Parenting 101: The Golden Rule
I’m pretty sure I’m not the only (grand)parent who has ended (or tried to end) a debate with a three-year-old by declaring my supreme right to rule. “This is not a democracy,” I sometimes joke when Lulu and I have a disagreement about how many episodes of Puffin Rock she can watch before dinner, or what footwear is appropriate for February (hint: not sandals). Yet if a parent-child unit is not a democracy, neither is it a dictatorship (at least hopefully not). It’s a relationship, and like all relationships it can only be healthy if it is built on mutual respect. I have always been as pleased as I am exacerbated when my children and grandchildren challenge my “dictates,” and I give them credit for having minds and desires of their own. With this mindset, I can support Lulu’s fascination with Puffin Rock without letting her watch Netflix until her eyes glaze over: we watch one episode, and then I listen while she tells me what happened (over and over again) and help her draw pictures of the story. Similarly, she can’t wear her new sandals outside in the snow, but it’s easy enough to respect her growing sense of style by popping them into her backpack and letting her change into them when she gets to daycare. Finding appropriate ways to let Lulu get what she wants prevents conflict and meltdowns; much more importantly, it empowers her and teaches her that her needs and desires are relevant and should be respected, even if they can’t always be accommodated just as she’d like.
But what if “needs” and “desires” are acted out inappropriately, before you’ve had a chance to redirect them productively? No matter how much your child wants to kick a classmate, for example, it’s never okay for him or her to do so. So how should you respond when your child commits a “punishable” offence? First and foremost, keep your cool. Too often, and because we’re only human, parents mete out “punishment” while we’re angry or embarrassed by our kids’ behaviour. To train children for the bigger battles that lie ahead in adult life, establish reasonable guidelines for behaviour and consistent, logical, and fair consequences for breaching those guidelines. Whenever possible – and it usually is possible with some calm forethought – allow your children to make amends instead of “punishing” them. After all, your objective is to teach them how to be good people, not teach them how to accept punishment. I’m no parenting expert, but my three adult children have turned out pretty great, and I can point to one simple parenting guideline that really works: Do to others what you would have them do to you. Without realizing it at the time, I made the “Golden Rule” my foundation for parenting when I wrote in my fifth-grade diary that when I had kids, I’d treat them the way I wished my mother – who was not very patient and not very gentle – would treat me. Kids want exactly what we all want: to be loved and respected; to make a contribution to the family and to society; to learn and to have second chances.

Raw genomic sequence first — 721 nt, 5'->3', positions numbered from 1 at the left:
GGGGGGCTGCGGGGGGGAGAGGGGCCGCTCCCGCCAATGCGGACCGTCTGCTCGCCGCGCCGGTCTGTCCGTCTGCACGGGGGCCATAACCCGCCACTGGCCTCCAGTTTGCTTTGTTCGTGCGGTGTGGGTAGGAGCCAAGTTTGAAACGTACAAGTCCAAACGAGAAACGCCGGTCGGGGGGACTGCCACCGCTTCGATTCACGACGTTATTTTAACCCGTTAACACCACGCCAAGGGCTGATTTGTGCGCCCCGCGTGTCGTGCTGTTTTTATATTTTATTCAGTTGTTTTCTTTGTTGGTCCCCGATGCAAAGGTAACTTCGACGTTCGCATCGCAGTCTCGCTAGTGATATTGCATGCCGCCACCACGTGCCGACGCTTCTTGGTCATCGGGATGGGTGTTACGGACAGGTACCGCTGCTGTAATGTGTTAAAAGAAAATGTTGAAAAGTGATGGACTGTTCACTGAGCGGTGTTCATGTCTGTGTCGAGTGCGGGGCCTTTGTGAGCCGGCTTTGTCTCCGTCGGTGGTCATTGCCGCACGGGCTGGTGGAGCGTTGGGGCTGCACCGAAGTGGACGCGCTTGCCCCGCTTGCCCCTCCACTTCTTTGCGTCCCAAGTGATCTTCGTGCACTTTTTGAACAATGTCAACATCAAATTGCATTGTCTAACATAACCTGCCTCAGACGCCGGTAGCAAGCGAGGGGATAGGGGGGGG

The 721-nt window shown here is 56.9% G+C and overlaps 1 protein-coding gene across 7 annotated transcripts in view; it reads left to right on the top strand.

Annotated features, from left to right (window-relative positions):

Ideally, then, we should respond to our children’s “misdemeanours” in a fashion that meets the above criteria. Suitable “punishment” should let a child know that s/he is still loved and respected; it should allow him or her to make a contribution to the family or to society; and it should be a learning opportunity that gives the child a chance to redeem him or herself. A simple example: When Lulu, old enough to know better, scribbled all over the furniture with a marker, the little graffiti artist was promptly acquainted with a Magic Eraser and trained in graffiti removal. While I suspect that she had as much fun making amends as she did committing the crime, she hasn’t scribbled on the furniture since. Instead, she pointed out that she couldn’t reach the drawing paper on her own (the “vandalism” happened while I was in the shower), leading to the relocation of paper to a bottom shelf, and she also successfully campaigned for bath crayons, with which she can indulge her passion for graffiti (who doesn’t love writing on walls?). An empowered child is not a spoiled child, but a child prepared to negotiate and manage the many challenges of adulthood. Childhood is – or should be – a safe and loving place to practice living in a world that is not always so safe and loving, but that I’m convinced would be safer and more loving if we all practiced the Golden Rule, starting at home with our kids.